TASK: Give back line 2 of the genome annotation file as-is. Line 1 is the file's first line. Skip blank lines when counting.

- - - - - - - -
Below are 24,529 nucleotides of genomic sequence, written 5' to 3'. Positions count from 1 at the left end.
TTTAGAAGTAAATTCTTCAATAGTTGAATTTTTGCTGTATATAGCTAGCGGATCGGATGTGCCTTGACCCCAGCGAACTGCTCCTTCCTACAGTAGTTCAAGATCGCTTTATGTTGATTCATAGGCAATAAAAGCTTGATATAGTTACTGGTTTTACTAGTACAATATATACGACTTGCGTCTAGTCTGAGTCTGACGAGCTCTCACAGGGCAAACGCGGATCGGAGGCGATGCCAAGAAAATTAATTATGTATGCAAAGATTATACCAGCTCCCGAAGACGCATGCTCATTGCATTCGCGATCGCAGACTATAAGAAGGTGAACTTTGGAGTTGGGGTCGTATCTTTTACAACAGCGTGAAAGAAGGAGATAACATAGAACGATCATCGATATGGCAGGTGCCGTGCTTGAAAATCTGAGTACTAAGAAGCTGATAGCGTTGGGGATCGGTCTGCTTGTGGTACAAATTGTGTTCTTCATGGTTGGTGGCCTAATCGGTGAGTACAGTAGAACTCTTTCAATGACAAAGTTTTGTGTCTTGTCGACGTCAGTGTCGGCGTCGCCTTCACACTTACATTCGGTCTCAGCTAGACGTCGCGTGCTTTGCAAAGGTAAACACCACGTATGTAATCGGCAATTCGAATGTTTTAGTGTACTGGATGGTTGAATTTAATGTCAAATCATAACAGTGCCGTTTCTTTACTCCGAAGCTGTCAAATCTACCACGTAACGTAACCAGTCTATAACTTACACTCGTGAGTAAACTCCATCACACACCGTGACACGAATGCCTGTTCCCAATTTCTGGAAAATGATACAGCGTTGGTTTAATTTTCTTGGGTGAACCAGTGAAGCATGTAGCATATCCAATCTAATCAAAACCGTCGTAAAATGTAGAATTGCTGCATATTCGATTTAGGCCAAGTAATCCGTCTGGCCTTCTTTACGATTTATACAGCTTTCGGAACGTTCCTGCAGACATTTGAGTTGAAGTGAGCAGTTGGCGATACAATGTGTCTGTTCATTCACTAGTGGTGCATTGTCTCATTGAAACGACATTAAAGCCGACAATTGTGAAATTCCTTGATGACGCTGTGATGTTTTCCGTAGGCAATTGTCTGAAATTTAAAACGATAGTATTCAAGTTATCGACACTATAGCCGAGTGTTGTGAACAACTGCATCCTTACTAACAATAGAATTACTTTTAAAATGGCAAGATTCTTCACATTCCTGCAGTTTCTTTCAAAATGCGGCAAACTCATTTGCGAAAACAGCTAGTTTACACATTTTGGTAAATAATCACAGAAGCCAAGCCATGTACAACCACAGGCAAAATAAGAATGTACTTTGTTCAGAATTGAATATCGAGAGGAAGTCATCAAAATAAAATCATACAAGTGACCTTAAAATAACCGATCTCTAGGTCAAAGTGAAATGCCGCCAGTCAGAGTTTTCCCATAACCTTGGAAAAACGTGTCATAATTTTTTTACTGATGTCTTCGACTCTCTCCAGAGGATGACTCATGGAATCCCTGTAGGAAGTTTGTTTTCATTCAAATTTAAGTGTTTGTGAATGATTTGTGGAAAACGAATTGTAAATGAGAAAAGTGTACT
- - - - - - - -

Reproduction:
TTTAGAAGTAAATTCTTCAATAGTTGAATTTTTGCTGTATATAGCTAGCGGATCGGATGTGCCTTGACCCCAGCGAACTGCTCCTTCCTACAGTAGTTCAAGATCGCTTTATGTTGATTCATAGGCAATAAAAGCTTGATATAGTTACTGGTTTTACTAGTACAATATATACGACTTGCGTCTAGTCTGAGTCTGACGAGCTCTCACAGGGCAAACGCGGATCGGAGGCGATGCCAAGAAAATTAATTATGTATGCAAAGATTATACCAGCTCCCGAAGACGCATGCTCATTGCATTCGCGATCGCAGACTATAAGAAGGTGAACTTTGGAGTTGGGGTCGTATCTTTTACAACAGCGTGAAAGAAGGAGATAACATAGAACGATCATCGATATGGCAGGTGCCGTGCTTGAAAATCTGAGTACTAAGAAGCTGATAGCGTTGGGGATCGGTCTGCTTGTGGTACAAATTGTGTTCTTCATGGTTGGTGGCCTAATCGGTGAGTACAGTAGAACTCTTTCAATGACAAAGTTTTGTGTCTTGTCGACGTCAGTGTCGGCGTCGCCTTCACACTTACATTCGGTCTCAGCTAGACGTCGCGTGCTTTGCAAAGGTAAACACCACGTATGTAATCGGCAATTCGAATGTTTTAGTGTACTGGATGGTTGAATTTAATGTCAAATCATAACAGTGCCGTTTCTTTACTCCGAAGCTGTCAAATCTACCACGTAACGTAACCAGTCTATAACTTACACTCGTGAGTAAACTCCATCACACACCGTGACACGAATGCCTGTTCCCAATTTCTGGAAAATGATACAGCGTTGGTTTAATTTTCTTGGGTGAACCAGTGAAGCATGTAGCATATCCAATCTAATCAAAACCGTCGTAAAATGTAGAATTGCTGCATATTCGATTTAGGCCAAGTAATCCGTCTGGCCTTCTTTACGATTTATACAGCTTTCGGAACGTTCCTGCAGACATTTGAGTTGAAGTGAGCAGTTGGCGATACAATGTGTCTGTTCATTCACTAGTGGTGCATTGTCTCATTGAAACGACATTAAAGCCGACAATTGTGAAATTCCTTGATGACGCTGTGATGTTTTCCGTAGGCAATTGTCTGAAATTTAAAACGATAGTATTCAAGTTATCGACACTATAGCCGAGTGTTGTGAACAACTGCATCCTTACTAACAATAGAATTACTTTTAAAATGGCAAGATTCTTCACATTCCTGCAGTTTCTTTCAAAATGCGGCAAACTCATTTGCGAAAACAGCTAGTTTACACATTTTGGTAAATAATCACAGAAGCCAAGCCATGTACAACCACAGGCAAAATAAGAATGTACTTTGTTCAGAATTGAATATCGAGAGGAAGTCATCAAAATAAAATCATACAAGTGACCTTAAAATAACCGATCTCTAGGTCAAAGTGAAATGCCGCCAGTCAGAGTTTTCCCATAACCTTGGAAAAACGTGTCATAATTTTTTTACTGATGTCTTCGACTCTCTCCAGAGGATGACTCATGGAATCCCTGTAGGAAGTTTGTTTTCATTCAAATTTAAGTGTTTGTGAATGATTTGTGGAAAACGAATTGTAAATGAGAAAAGTGTACT